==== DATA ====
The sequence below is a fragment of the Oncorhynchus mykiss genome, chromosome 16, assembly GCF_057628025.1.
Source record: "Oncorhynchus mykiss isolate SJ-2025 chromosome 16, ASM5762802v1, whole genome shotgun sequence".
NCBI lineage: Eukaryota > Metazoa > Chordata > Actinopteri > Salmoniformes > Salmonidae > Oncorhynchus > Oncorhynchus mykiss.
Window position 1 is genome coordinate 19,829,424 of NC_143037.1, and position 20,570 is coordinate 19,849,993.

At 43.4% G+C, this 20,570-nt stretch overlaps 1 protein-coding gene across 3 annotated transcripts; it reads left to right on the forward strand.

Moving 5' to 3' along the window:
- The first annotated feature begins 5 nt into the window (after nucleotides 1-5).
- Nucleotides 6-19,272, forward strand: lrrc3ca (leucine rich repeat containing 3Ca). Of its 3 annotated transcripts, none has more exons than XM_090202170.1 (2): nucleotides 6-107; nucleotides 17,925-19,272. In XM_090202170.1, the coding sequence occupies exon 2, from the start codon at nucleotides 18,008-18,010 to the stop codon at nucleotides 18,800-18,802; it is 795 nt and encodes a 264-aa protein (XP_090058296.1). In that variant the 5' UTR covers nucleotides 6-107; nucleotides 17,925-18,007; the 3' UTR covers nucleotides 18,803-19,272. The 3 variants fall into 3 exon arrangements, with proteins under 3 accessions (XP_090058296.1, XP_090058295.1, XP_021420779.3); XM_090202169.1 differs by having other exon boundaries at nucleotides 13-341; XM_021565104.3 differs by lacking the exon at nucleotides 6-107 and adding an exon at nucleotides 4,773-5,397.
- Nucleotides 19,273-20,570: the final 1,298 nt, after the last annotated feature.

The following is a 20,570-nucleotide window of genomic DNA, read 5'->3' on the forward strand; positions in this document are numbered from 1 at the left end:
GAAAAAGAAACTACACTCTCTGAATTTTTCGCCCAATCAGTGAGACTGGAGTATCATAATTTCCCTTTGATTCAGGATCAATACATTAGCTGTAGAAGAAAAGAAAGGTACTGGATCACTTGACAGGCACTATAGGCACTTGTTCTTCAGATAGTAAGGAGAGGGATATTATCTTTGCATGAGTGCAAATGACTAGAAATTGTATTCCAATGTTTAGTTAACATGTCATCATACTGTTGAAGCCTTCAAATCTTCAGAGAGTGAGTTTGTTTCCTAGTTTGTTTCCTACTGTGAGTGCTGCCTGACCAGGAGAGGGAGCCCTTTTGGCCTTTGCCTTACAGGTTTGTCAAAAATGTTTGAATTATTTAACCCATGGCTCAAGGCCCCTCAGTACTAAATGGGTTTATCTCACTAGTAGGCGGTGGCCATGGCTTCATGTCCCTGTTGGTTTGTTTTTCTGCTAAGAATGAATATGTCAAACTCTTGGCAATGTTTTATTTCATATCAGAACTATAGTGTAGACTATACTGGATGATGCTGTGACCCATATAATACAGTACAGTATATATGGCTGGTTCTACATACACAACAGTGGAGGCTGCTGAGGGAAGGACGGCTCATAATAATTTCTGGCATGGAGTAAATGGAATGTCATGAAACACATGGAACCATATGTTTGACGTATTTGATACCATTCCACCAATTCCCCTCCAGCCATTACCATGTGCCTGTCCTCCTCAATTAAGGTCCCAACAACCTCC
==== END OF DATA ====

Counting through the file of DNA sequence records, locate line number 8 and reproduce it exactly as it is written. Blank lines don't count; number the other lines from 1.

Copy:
- Nucleotides 6-19,272, forward strand: lrrc3ca (leucine rich repeat containing 3Ca). Of its 3 annotated transcripts, none has more exons than XM_090202170.1 (2): nucleotides 6-107; nucleotides 17,925-19,272. In XM_090202170.1, the coding sequence occupies exon 2, from the start codon at nucleotides 18,008-18,010 to the stop codon at nucleotides 18,800-18,802; it is 795 nt and encodes a 264-aa protein (XP_090058296.1). In that variant the 5' UTR covers nucleotides 6-107; nucleotides 17,925-18,007; the 3' UTR covers nucleotides 18,803-19,272. The 3 variants fall into 3 exon arrangements, with proteins under 3 accessions (XP_090058296.1, XP_090058295.1, XP_021420779.3); XM_090202169.1 differs by having other exon boundaries at nucleotides 13-341; XM_021565104.3 differs by lacking the exon at nucleotides 6-107 and adding an exon at nucleotides 4,773-5,397.